Pull, Push, Fast and Slow – Part I

Don’t grieve. Anything you lose comes around in another form


Slow down and remember this: Most things make no difference

Tim Ferris

We are obsessed about push messages and overvalue the interruption. We undervalue the ability to pull messages and worry too much about what is lost in communication. We love fast chatter as activity. We undervalue the slow discussions and even slower discovery that create meaning.


In my recent review of the Swoop Analytics Teams benchmarking report data, I made the following comment:

Don’t Kill the Golden Goose: You can love Microsoft Teams to death. The high end numbers of Microsoft Teams use in the report are actually more than a little frightening. Instant messaging and flying threads is not always the best way to think and to work. You can have too much engagement for reflection and work.

Steve Nguyen, Principal Program Manager for Yammer at Microsoft, asked one of his great questions on Linkedin – ‘Sort of related to the “Don’t kill the golden goose” section, would love your thoughts on fast vs. slow conversations sometime’. I will respond to Steve’s request with a two part post that explores the implications and issues with fast and slow conversations across both Microsoft Teams and Yammer:

  • Part I (this post): Will look at push vs pull communication in the light of Daniel Kahneman’s ideas on loss aversion
  • Part II (the next post): Will examine the impact of our speed of conversation on our interactions and our thinking.

Push v Pull – Power vs Productivity?

We moan about the volume of emails. We tire of waiting to push the skip ad button. We complain about marketing messages and calls interrupting our lives. We laugh at carefully and expensively prepared corporate videos that don’t reflect reality. A fast moving chat message stream has a real psychological and productivity load as we struggle to multi-task and change context. However, when it comes to employee communication and work communication we overvalue the push message to everyone.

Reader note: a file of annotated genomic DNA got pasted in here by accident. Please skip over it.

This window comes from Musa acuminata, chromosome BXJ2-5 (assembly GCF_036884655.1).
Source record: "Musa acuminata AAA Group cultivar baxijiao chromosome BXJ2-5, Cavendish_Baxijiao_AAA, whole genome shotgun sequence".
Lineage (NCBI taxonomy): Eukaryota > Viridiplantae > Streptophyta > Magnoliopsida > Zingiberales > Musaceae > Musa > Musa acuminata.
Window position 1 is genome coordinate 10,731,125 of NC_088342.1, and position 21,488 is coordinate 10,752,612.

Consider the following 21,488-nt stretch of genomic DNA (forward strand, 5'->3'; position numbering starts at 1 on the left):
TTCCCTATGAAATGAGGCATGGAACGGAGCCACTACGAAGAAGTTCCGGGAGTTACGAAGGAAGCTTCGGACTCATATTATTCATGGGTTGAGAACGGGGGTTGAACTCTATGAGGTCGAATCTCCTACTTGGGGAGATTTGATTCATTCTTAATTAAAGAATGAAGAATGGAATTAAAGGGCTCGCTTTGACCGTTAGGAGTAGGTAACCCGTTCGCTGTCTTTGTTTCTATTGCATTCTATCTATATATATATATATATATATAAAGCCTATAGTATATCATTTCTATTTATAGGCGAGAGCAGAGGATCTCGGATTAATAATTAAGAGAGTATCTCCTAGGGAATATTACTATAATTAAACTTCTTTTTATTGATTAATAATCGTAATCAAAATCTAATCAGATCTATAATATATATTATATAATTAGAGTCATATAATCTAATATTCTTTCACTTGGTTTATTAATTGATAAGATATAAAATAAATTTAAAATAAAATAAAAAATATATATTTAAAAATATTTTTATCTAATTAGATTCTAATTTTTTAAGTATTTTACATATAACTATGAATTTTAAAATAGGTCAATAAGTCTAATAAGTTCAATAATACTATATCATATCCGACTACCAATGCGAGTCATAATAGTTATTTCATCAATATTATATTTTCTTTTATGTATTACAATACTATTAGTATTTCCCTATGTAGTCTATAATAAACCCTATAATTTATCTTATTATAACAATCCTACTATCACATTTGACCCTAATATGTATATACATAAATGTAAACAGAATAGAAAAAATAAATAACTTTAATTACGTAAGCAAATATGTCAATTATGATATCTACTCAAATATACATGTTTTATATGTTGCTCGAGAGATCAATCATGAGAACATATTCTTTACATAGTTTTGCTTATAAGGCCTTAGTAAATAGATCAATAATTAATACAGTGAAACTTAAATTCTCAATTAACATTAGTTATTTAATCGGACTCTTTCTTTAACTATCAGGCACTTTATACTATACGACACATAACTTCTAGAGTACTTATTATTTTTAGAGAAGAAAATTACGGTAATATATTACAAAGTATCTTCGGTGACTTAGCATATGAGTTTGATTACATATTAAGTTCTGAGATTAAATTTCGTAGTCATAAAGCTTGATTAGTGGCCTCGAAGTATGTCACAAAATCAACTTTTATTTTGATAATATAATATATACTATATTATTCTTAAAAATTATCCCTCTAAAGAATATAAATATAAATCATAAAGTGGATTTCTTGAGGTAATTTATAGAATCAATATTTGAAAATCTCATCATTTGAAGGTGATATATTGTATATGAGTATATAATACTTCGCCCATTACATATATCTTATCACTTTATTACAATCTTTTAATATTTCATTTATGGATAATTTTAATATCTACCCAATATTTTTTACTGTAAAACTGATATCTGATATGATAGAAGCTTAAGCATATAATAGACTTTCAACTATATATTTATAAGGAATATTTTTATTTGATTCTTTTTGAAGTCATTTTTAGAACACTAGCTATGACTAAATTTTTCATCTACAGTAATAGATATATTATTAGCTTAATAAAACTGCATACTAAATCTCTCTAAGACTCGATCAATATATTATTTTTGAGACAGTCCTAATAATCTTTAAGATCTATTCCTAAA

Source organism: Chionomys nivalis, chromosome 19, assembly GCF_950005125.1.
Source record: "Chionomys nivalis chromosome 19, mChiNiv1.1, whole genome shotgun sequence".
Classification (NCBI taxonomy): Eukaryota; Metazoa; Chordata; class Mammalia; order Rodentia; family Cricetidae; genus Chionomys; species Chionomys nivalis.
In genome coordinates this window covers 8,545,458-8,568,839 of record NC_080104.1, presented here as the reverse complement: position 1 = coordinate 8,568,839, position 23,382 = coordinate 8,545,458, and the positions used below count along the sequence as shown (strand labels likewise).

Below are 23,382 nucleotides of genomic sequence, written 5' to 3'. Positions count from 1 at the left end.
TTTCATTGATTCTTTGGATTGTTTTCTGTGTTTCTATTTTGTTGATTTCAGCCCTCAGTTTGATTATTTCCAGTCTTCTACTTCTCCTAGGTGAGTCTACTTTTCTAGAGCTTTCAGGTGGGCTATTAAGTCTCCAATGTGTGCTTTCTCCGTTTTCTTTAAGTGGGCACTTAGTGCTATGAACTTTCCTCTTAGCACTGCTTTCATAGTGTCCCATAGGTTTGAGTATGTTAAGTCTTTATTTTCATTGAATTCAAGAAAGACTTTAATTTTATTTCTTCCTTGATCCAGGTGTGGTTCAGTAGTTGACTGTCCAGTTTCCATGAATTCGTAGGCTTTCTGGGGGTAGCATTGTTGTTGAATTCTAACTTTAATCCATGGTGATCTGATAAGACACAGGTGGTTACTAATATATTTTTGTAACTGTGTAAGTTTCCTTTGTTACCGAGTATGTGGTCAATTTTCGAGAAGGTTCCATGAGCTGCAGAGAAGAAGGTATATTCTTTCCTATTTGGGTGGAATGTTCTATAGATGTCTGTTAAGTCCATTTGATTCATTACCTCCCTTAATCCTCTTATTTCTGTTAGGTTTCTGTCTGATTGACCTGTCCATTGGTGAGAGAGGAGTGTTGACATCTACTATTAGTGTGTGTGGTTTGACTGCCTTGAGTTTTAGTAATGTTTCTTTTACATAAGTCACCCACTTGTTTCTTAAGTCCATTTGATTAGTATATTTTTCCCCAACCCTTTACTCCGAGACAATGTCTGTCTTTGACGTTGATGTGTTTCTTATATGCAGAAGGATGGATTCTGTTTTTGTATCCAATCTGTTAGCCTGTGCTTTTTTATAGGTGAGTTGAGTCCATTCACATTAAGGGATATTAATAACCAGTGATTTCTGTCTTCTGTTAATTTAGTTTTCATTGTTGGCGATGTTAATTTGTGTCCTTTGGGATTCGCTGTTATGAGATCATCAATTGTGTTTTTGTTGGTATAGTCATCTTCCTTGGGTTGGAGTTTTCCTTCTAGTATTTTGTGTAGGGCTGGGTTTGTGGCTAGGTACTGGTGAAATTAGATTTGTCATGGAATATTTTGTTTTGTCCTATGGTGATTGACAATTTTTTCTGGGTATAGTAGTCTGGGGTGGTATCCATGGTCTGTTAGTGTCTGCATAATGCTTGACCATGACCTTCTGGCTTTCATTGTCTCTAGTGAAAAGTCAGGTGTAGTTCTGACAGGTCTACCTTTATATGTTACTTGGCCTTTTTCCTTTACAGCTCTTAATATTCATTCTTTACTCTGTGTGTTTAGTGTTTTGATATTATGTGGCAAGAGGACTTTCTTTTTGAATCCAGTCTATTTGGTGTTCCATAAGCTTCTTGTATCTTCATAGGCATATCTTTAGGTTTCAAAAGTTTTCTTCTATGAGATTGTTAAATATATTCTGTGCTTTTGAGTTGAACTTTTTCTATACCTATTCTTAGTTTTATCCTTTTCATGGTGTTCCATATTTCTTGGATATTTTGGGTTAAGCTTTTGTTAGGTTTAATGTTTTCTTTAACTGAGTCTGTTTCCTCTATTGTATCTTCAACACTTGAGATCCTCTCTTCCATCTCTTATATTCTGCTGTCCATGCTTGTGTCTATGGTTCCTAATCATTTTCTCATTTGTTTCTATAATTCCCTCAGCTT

Our willingness to push past relevance in pursuit of 100% communication is strange (and this applies equally to its related goal of 100% adoption) . We don’t need everyone to know and we don’t need to collaborate with everyone. As noted above, these messages are even a drain on productivity and engagement as they take us away from managing our own information and our own work.

Pulling the information we need when required is far more productive. Employees skilled in personal knowledge management and working out loud can productively rely on a network like Yammer to support and sustain there work with relevant information when and where they need. Creating this productive work network that enables employees to leverage an organisations talents to support their work and learning is the goal of the Collaboration Maturity Model approach, with its focus on connection, sharing, shared problem solving and innovation.

In the past, I have been focused on explaining away the bias to push communications as a feature of power dynamics in organisations. Leaders want to know that they have been heard. Employees want to ensure that they have evidence of sharing information with everyone for safety’s sake. Knowledge is power and this obsession with sharing knowledge universally, even at a real cost to productivity, is partly related to power dynamics.

Many high velocity push message enviroments have this dynamic where a leader with power is micro-managing by chat and the employees are demonstrating their compliance with an equally high volume of messages on status to facilitate the micro-management. This pattern was seen in the Swoop Teams research as one of its Teams structures. Even in flatter organisation structures, uncertainty and competition for power can lead to an unnecessary velocity of messages as members of the network compete to update, one-up and claim status.